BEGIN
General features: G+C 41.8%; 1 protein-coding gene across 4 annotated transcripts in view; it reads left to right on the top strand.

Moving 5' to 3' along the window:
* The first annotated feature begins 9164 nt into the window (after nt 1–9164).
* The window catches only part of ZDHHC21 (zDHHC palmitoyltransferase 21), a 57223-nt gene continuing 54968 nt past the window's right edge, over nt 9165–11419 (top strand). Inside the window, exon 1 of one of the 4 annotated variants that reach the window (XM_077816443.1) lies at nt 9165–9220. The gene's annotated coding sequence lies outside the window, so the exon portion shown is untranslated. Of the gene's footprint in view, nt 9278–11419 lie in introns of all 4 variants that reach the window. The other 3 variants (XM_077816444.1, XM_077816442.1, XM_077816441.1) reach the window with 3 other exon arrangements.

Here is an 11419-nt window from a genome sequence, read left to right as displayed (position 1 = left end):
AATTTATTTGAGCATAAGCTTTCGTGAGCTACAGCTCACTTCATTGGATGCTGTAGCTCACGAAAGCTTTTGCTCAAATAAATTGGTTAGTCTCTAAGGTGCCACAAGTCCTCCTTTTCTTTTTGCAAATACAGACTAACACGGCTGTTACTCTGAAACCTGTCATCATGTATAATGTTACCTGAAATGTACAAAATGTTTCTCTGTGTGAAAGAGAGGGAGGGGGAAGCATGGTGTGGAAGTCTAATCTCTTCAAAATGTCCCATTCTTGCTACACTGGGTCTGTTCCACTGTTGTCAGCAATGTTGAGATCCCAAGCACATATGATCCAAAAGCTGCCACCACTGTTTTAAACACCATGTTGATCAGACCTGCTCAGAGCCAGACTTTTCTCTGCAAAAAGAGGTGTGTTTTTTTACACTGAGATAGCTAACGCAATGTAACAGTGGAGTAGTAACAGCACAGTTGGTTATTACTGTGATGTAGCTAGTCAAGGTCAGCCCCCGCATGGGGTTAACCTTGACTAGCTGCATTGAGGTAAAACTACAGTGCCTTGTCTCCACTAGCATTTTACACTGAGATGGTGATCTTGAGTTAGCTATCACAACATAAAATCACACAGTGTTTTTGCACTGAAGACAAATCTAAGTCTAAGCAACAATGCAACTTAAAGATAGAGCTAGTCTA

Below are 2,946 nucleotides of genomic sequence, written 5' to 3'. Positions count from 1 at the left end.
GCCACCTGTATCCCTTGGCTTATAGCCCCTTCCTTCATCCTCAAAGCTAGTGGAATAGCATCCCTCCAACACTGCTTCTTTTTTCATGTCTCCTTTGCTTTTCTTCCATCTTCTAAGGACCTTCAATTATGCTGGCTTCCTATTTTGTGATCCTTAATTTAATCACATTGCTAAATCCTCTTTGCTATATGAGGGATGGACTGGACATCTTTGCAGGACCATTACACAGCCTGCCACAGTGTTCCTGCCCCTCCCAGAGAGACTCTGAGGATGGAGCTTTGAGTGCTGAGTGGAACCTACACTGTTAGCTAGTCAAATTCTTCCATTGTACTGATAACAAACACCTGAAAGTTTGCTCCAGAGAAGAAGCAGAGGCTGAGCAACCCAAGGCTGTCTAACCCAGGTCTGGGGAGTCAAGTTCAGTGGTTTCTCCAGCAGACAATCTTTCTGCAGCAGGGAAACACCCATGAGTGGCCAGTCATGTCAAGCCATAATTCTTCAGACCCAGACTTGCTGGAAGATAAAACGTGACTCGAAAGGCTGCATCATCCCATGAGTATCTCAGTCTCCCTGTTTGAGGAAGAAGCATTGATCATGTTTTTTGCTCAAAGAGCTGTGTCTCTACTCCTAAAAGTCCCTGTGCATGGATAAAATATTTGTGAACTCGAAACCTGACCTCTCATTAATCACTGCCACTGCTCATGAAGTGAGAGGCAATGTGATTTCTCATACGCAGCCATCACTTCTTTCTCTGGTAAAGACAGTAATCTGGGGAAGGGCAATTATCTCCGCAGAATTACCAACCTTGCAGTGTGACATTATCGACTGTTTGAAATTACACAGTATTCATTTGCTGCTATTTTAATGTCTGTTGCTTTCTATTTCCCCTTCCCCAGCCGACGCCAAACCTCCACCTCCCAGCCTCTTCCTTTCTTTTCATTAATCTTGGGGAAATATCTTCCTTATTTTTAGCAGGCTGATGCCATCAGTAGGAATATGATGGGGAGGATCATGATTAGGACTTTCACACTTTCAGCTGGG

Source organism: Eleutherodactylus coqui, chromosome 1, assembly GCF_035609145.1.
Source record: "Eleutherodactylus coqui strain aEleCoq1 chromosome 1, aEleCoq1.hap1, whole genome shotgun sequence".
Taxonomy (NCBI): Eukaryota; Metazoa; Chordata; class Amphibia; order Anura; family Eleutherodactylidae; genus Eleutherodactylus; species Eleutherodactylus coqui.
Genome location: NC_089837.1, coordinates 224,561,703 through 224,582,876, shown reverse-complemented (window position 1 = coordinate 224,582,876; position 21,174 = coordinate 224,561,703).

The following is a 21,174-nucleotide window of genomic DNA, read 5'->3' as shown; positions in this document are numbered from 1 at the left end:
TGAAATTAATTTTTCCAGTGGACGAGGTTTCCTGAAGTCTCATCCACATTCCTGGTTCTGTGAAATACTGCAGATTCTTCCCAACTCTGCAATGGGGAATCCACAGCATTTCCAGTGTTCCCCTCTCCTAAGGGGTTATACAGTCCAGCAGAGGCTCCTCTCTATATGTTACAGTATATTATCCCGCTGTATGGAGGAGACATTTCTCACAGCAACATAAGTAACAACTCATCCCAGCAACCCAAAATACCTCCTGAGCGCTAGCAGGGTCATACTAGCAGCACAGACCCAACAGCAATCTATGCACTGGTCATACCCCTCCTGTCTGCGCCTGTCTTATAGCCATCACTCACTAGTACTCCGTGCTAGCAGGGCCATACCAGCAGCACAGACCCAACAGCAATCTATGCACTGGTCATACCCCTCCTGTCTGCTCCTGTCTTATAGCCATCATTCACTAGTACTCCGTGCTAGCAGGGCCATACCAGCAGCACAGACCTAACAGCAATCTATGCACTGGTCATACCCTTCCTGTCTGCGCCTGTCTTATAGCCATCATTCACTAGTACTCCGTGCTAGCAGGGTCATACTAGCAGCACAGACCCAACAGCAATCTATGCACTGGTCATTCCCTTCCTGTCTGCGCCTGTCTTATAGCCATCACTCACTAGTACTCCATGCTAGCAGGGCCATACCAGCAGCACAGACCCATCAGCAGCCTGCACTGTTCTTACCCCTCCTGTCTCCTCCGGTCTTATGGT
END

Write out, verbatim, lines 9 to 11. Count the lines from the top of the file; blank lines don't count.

Source organism: Eleutherodactylus coqui, chromosome 1, assembly GCF_035609145.1.
Source record: "Eleutherodactylus coqui strain aEleCoq1 chromosome 1, aEleCoq1.hap1, whole genome shotgun sequence".
Taxonomy (NCBI): Eukaryota; Metazoa; Chordata; class Amphibia; order Anura; family Eleutherodactylidae; genus Eleutherodactylus; species Eleutherodactylus coqui.